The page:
- Resolution and Aspect Ratio – The resolution is simply the number of pixels that a machine can display. We recommend getting a high-definition unit on which you will see 1920 x 1080 or 1080p. The 1920 means there are 1920 pixels in a horizontal row while the 1080 refers to the amount of pixels in a vertical column. The aspect ratio refers to the rectangular shape of a video image. Older TVs came in a 4:3 aspect ratio (4 units across and 3 units tall), while HD broadcasts are in 16:9.
- Brightness – The brightness depends on two factors; the light output of the projector and the reflective properties of the screen you are using. Brighter does not necessarily mean a better image, but in a room with lots of ambient light you probably will need a model that puts out more than 2000 lumens. Many top of the line units are not that bright and are designed for use in a dark, controlled light setting such as a designated theater room with no windows.
- Contrast Ratio – Contrast is the difference between the brightest white and the darkest black in an image. The greater the difference the better the image quality and the more contrast it is said to have. In home theater projectors contrast is probably the single most important measurable quality, however manufacturers can measure contrast in varying ways so be careful when just looking at specs of a certain model.
- Installation, Throw Range & Lens Shift – How and where you install the projector in your room will impact the size of the overall image and where the image can be displayed. The throw range is the relationship between the projector’s distance from the screen and the size of the image. Some units require a large throw range to display a large image, but there are some that are specifically built with a short throw range that work well in a more cramped space.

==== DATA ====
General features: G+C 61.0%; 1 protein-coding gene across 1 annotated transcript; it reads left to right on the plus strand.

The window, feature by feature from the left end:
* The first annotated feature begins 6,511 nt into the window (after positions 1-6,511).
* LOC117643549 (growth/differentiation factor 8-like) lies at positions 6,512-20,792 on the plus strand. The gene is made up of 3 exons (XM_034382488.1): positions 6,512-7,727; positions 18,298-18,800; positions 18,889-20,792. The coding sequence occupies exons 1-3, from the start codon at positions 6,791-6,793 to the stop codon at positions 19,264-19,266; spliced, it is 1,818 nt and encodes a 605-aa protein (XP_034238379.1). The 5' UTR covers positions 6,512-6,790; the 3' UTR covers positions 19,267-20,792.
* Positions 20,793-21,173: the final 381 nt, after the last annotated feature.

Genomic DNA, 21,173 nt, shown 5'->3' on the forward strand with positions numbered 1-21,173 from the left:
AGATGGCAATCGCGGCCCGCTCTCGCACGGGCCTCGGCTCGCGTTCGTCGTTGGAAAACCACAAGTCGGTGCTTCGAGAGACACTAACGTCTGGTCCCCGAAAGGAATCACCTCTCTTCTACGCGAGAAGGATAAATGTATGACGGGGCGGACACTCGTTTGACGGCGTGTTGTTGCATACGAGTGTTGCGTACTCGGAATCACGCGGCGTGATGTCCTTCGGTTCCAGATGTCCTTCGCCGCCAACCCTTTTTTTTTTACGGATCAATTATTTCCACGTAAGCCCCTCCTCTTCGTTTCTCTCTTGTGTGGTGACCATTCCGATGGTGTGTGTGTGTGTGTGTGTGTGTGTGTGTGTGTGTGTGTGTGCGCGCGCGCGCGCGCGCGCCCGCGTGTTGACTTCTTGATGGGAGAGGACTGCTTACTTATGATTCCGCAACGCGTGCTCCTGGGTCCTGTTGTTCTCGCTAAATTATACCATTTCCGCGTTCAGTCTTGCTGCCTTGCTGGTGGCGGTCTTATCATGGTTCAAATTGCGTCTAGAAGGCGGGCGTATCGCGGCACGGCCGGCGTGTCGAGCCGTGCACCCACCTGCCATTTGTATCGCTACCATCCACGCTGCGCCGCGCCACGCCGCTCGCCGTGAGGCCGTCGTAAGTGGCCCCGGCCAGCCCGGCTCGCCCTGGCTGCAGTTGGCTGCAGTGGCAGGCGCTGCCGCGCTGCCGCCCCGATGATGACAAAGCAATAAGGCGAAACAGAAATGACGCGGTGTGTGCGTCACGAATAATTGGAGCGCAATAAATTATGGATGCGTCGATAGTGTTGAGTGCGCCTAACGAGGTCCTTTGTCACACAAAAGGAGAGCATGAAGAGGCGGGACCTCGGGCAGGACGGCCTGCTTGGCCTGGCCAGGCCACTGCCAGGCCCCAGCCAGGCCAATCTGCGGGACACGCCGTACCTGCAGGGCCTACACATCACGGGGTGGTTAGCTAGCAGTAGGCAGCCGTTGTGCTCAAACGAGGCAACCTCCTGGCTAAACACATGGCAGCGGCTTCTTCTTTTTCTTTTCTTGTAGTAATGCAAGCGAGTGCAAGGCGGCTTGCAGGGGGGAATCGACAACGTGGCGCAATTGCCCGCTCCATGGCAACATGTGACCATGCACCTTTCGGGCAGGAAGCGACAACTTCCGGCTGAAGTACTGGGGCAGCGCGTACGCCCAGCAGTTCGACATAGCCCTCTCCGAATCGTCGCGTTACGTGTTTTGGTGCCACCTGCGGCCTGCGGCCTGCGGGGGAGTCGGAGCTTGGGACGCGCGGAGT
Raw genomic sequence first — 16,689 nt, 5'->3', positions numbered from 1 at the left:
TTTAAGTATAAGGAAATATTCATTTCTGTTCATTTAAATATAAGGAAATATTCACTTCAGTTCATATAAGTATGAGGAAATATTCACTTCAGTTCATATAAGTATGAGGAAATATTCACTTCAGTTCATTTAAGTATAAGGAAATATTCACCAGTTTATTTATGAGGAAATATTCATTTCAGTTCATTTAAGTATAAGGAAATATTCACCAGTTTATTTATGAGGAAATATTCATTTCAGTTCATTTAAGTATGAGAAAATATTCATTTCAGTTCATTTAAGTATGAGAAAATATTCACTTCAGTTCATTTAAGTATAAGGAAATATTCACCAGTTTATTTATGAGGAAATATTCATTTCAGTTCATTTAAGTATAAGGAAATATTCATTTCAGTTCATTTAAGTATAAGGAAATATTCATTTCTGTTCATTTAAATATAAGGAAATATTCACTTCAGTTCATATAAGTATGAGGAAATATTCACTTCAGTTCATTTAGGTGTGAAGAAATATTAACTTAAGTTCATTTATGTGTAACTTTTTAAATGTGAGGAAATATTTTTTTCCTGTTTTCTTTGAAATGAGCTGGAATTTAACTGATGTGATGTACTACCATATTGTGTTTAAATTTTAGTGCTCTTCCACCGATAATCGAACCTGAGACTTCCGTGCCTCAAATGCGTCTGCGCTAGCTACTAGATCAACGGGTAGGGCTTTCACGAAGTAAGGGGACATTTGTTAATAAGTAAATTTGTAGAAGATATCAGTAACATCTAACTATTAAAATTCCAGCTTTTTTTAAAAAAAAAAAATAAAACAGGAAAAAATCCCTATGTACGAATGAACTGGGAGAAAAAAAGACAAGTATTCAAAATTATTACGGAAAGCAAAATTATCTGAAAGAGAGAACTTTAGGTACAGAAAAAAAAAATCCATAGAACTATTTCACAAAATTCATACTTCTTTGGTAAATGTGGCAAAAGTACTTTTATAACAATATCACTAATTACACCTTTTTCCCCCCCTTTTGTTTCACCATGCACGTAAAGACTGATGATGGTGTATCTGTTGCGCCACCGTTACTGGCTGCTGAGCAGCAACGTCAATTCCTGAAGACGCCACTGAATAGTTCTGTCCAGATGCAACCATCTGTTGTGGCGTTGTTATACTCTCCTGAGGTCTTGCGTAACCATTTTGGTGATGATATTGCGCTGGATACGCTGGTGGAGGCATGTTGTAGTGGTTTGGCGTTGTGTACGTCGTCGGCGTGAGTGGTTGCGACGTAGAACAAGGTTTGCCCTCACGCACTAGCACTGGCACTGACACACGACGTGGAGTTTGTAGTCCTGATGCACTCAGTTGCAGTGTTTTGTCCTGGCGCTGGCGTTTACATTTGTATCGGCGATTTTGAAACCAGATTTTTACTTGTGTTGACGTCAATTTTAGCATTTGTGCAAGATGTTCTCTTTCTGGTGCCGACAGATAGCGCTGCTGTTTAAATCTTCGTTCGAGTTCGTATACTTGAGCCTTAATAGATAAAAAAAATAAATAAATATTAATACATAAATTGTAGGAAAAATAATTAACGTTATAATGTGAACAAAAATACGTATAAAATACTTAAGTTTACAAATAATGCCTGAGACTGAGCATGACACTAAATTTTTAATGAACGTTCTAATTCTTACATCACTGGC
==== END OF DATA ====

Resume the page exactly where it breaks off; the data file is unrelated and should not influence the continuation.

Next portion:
In order to help with flexibility and adjust the image many models now have zoom lenses and lens shift. A zoom lens can make the projected picture larger or smaller by adjusting the optics of the lens. This allows you to get the desired image size from a range of throw distances. For example a lens with a 1.20:1, or 1.2x zoom, means that the max image size is 1.2 times or 20% larger than the minimum image size that can be displayed. Lens shift is the ability to move the projected image up, down, left, or right, while the unit remains stationary. This gives you great flexibility in where you have to install your projector, because you won’t necessarily have to locate it in the center of your screen. Not all models come with lens shift and some only have horizontal or vertical capabilities.
- Lamp Life – The lamp life refers to how many hours of operation the lamp has until it reaches its half-life at which point it will be half as bright as it was originally. Most models also come with an ECO mode which reduces brightness, but increases lamp life. Because a replacement lamp usually costs between $200 – $400, a longer lamp life means less expense in maintaining your projector. Depending on use, plan on having to replace the lamp about every other year.
- Connectors / Cables – You might want multiple HDMI inputs on your machine to allow for multiple sources of video like your cable or satellite box, video game system, or Blu-ray player. Also keep in mind how far you will have to run your HDMI cables from the source to the projector.
- Audio – Many newer projectors either do not come with any audio or it is of a poor quality. You will need to have a separate audio receiver and speakers or surround sound system to get quality sound.
- Screen – Screens are another source of confusion. We do recommend that you get a screen, which could either be a fixed unit or a pull down screen, over just projecting on a flat wall. Some screens have better light characteristics or make a brighter image, while some can make the black level better or minimize the effect of ambient light.
Many movies are shot in a wider format such as 2.35 or 2.40:1. If you want to get that true cinema experience you might want a model that can display in that aspect ratio, just be aware that some projectors require another special anamorphic lens in order to display the wider formats which will cost more money.